If you want to see how far along a social transformation has gone, you'll learn more by paying attention to the things conservatives accept than the things radicals propose. When Pat Buchanan spoke at the Republican national convention in 1992, his address was received—rightly—as a thumping culture-war broadside. But consider this passage from it:
Then there was the legal secretary that I met at the Manchester airport on Christmas Day who came running up to me and said, "Mr. Buchanan, I'm going to vote for you." And then she broke down weeping, and she said, "I've lost my job; I don't have any money, and they're going to take away my little girl. What am I going to do?"
My friends, these people are our people. They don't read Adam Smith or Edmund Burke, but they come from the same schoolyards and the same playgrounds and towns as we came from. They share our beliefs and our convictions, our hopes and our dreams. These are the conservatives of the heart.
Working mothers once were met with widespread disapproval. But by 1992, a fiery jeremiad by the year's most prominent social conservative could casually complain that a mom had lost her job, and then embrace her as a "conservative of the heart." Not because Buchanan was some sort of closet feminist, but because this was a battle the feminists had won.
As I've watched this year's GOP's convention, I've been listening for little moments like that—quiet signs that what once was unusual is now acceptable. And I've found them. Take Michelle Van Etten, the multi-level marketer who spoke last night on behalf of Women in Business for Trump. At one point, she recalled her 20th high school reunion:
The girls I went to school with, they were driving BMWs and they looked like Barbie. I was 30 pounds overweight, a stay-at-home mom, and driving a minivan. I decided at that point I needed a change, and I began to dream again. (applause) I took a leap of faith and decided to open up my own home-based business. And what I realized, when you go after a dream, you are gonna have to learn how to fail forward and never quit. (applause)
I also learned that I had to level up to become the type of person I wanted in my business. After two years, I was able to retire my husband after 28 years in the DOD. Today, my husband, he stays at home with our children and he homeschools them, because I will not subject them to Common Core. (big applause)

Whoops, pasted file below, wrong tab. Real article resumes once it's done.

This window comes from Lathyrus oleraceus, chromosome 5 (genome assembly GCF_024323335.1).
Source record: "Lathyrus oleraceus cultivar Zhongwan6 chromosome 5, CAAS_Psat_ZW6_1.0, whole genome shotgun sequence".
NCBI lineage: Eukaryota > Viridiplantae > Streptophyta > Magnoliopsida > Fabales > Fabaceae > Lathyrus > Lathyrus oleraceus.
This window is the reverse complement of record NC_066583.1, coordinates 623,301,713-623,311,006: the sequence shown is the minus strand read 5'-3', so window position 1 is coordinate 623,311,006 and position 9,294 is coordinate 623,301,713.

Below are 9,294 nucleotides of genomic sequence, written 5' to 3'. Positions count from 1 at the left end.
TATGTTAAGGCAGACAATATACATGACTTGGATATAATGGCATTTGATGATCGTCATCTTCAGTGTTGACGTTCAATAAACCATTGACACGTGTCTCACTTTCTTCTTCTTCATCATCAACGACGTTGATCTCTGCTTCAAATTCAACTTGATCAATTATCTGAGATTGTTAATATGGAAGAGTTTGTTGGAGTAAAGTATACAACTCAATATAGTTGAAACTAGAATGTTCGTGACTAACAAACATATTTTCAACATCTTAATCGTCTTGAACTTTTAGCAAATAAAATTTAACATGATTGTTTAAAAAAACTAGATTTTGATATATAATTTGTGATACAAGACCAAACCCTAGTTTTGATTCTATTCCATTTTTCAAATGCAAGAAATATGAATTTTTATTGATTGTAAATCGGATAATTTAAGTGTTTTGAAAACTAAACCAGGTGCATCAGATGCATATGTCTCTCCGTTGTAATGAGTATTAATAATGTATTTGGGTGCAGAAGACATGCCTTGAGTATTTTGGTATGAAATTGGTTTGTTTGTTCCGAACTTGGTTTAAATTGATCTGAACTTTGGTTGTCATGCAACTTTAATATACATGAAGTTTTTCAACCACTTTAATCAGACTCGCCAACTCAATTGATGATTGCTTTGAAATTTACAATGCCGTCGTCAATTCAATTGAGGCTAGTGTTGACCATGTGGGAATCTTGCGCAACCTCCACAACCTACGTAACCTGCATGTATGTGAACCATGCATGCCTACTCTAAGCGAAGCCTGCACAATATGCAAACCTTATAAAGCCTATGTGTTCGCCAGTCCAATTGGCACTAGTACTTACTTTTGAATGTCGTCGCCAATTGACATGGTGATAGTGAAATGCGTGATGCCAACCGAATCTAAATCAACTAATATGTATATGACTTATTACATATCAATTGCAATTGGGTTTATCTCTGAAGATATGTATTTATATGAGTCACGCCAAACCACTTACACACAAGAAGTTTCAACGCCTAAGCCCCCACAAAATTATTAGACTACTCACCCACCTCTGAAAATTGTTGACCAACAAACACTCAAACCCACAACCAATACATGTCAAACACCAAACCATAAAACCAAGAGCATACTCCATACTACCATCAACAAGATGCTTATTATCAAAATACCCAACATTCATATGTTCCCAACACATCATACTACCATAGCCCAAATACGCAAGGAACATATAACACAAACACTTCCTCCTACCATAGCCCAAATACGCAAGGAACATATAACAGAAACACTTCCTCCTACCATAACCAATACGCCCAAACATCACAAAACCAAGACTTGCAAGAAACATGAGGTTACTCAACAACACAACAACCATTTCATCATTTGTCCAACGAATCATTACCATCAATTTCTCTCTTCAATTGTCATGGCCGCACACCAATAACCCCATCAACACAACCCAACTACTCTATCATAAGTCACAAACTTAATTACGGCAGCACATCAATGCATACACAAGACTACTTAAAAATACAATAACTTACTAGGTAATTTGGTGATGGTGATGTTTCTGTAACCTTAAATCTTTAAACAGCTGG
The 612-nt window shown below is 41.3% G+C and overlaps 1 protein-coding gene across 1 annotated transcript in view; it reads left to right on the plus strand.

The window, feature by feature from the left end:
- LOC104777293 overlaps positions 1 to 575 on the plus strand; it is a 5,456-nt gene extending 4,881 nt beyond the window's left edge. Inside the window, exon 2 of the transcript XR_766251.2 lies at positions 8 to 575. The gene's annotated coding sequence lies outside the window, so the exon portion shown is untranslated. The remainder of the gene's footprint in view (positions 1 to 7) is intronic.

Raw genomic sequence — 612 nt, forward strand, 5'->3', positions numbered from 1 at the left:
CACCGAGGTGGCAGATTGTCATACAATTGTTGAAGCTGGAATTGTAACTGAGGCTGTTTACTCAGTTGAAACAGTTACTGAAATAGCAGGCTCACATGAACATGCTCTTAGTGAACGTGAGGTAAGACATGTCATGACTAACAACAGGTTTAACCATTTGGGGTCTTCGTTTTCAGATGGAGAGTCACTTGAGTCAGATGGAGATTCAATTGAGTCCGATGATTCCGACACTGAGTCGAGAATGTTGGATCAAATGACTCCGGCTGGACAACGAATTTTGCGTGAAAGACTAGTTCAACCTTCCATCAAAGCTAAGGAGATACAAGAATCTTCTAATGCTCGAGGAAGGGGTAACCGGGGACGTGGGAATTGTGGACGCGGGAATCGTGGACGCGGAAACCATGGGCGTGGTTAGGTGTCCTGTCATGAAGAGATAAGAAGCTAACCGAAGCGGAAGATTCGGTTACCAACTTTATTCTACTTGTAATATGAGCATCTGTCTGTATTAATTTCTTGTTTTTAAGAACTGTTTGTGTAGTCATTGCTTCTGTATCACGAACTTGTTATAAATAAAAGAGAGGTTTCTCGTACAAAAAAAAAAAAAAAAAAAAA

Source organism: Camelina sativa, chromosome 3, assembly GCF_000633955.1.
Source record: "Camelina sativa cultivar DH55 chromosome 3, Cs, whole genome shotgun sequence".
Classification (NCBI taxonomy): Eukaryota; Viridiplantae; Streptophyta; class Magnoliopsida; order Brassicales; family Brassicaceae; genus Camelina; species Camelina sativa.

So here we have not just a working mother, but one who resented her old status as a stay-at-home mom—and who now is married to a stay-at-home dad. And no one seemed to blink at what once would have been an avant-garde way to organize the household. Instead they whooped it up in shared revulsion for Common Core.
Then there was this moment in Ted Cruz's speech:
Freedom means religious freedom, whether you are Christian or Jew, Muslim or atheist. Whether you are gay or straight, the Bill of Rights protects the rights of all of us to live according to our conscience.
That got a huge amount of applause, as you'd expect from a socially conservative crowd. The underlying idea, after all, was that people with religious objections to gay marriage should not be compelled to participate in same-sex marriage ceremonies. But think about that sentence: "Whether you are gay or straight, the Bill of Rights protects the rights of all of us to live according to our conscience." There was a time when you wouldn't expect a major presidential candidate in either party to allude favorably to gay people's freedom of conscience. Now a leader of the Republicans' conservative wing wasn't thinking twice about it.
You measure social change by watching where conservatives draw the line. And gradually, outside the spotlight, that line keeps quietly moving.